Birmingham first responders expect increase in 911 calls for COVID-19 cases, lay out plan


BIRMINGHAM, Ala. (WIAT) — Birmingham city councilors recently announced a plan to provide more than $500,000 to purchase personal protection equipment for police, fire and rescue and public works staff in response to the COVID-19 outbreak.

Battallion Chief Sebastian Carillo said the fire chief and executive staff meet multiple times, daily to plan and track local trends for the coronavirus. A task force has also been assembled to respond to the crisis.

“So when we use a task force, it’s normally an engine and a rescue unit that’ll be grouped together, they’ll be responding together on these calls,” Carillo said. “What happens is you can identify priorities based on areas of town that may be receiving more of these calls, we can simply move those resources to that side of town.”

Carillo said this approach will keep normal operating procedures from getting overwhelmed. Since an increase in 911 calls is expected, more public safety dispatchers have been made available to take calls and ask more detailed questions when screening the calls.

“The most important thing to remember is when we do make a response on someone that’s expected to have coronavirus our public safety dispatchers go through a series of questions and based on the answers to those questions we either increase or decrease the level of protection that we use when we respond to that person,” he said.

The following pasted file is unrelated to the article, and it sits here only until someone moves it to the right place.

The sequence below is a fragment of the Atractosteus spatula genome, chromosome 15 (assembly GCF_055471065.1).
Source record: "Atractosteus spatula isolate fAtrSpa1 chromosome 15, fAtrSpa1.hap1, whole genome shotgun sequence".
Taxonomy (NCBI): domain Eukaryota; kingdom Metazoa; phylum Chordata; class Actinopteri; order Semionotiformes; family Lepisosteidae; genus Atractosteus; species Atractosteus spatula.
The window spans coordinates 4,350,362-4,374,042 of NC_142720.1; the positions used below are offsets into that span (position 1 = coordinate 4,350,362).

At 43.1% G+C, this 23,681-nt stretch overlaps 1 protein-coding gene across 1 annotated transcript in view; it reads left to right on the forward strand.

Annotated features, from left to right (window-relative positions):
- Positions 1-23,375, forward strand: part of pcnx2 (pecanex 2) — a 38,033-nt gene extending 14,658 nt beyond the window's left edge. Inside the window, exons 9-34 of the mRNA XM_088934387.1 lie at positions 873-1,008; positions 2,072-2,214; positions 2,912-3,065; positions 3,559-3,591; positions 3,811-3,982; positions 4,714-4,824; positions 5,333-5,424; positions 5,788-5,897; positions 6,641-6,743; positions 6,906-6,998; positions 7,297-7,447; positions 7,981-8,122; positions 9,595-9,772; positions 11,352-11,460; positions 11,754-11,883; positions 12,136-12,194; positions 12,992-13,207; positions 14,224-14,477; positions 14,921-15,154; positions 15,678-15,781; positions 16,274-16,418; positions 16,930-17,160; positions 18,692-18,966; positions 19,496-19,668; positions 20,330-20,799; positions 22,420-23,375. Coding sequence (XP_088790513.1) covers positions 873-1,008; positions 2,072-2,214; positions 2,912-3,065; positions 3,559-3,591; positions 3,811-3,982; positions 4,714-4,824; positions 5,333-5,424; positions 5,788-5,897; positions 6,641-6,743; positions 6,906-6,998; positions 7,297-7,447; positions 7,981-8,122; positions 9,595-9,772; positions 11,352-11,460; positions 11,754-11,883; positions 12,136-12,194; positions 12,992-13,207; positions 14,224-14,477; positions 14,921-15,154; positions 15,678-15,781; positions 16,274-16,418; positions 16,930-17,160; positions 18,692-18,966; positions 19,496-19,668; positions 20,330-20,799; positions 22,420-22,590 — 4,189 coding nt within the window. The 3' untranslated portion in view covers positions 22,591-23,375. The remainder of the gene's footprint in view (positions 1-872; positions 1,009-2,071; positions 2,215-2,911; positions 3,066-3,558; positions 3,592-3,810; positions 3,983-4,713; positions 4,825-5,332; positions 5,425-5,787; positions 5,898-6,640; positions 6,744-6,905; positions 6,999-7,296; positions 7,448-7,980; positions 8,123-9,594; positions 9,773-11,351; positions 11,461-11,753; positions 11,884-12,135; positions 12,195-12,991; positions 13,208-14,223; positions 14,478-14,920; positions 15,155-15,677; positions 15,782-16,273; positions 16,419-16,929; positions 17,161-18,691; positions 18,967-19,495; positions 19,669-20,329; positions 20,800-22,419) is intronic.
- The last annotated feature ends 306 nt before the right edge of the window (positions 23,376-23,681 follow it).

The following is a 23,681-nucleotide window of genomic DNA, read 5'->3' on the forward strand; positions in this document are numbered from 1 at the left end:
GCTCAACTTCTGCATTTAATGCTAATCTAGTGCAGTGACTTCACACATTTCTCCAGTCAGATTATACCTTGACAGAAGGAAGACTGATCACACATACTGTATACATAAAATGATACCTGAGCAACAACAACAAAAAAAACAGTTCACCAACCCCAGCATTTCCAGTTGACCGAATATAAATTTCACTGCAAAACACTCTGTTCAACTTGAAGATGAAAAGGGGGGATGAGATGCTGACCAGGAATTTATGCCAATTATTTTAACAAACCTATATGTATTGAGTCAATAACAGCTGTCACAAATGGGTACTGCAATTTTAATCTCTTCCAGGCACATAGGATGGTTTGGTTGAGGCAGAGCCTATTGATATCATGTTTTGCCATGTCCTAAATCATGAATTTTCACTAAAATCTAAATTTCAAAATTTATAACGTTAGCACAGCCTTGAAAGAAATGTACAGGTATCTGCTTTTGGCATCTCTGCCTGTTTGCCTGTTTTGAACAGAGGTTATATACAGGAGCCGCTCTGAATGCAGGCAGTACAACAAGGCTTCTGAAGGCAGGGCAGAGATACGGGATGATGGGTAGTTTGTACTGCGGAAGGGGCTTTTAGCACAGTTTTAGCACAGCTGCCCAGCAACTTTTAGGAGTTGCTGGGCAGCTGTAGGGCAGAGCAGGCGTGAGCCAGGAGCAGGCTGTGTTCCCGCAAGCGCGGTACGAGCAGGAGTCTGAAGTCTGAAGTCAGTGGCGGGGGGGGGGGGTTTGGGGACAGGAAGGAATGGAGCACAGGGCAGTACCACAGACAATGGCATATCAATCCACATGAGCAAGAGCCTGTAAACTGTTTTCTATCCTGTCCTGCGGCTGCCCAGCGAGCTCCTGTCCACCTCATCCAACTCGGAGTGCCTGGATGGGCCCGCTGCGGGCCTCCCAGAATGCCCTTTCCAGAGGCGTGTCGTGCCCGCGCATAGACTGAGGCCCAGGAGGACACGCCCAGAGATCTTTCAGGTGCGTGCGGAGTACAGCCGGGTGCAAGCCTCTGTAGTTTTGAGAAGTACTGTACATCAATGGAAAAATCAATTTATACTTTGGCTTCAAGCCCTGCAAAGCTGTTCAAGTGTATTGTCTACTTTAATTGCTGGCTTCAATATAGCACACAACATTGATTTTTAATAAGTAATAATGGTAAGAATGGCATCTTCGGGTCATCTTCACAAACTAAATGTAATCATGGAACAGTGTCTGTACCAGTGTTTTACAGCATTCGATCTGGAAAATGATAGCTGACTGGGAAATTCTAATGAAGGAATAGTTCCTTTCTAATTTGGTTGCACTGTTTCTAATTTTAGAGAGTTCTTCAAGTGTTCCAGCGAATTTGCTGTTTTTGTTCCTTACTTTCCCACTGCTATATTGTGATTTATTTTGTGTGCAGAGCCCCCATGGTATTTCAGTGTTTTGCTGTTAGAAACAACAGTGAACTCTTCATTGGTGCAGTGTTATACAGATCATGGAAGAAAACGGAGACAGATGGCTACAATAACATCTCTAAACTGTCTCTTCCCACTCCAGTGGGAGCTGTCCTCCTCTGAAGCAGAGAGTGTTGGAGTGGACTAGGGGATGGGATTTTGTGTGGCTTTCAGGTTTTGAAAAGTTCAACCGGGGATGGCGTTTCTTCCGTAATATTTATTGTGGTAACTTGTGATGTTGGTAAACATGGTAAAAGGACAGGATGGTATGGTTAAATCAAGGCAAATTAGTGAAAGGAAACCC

Members of the education division of Birmingham Fire and Rescue are giving out pamphlets with important information pertaining to COVID-19 to the public. You may find one on your car windshield as staff members work to get the information to you while also reducing the risk for hand-to-hand contact. Fire engines and rescue units will also be equipped with the pamphlets for distribution.

Carillo recommends citizens research the website of the Centers for Disease Control and Prevention to stay informed and learn the signs and symptoms of COVID-19 so they will know when it is appropriate to call 911 or to call their primary care physician.

“The worst thing that we could do is panic and be afraid, you know, we could weather this it’s just going to take cooperation, participation and planning,” Carillo said. “We’ve taken care of the planning side, you know, all we ask is that our citizens cooperate with what we’re doing, you know, follow the warnings from the [Alabama Department of Public Health] and let’s limit social contact. If we can do that then we can overcome this together.”


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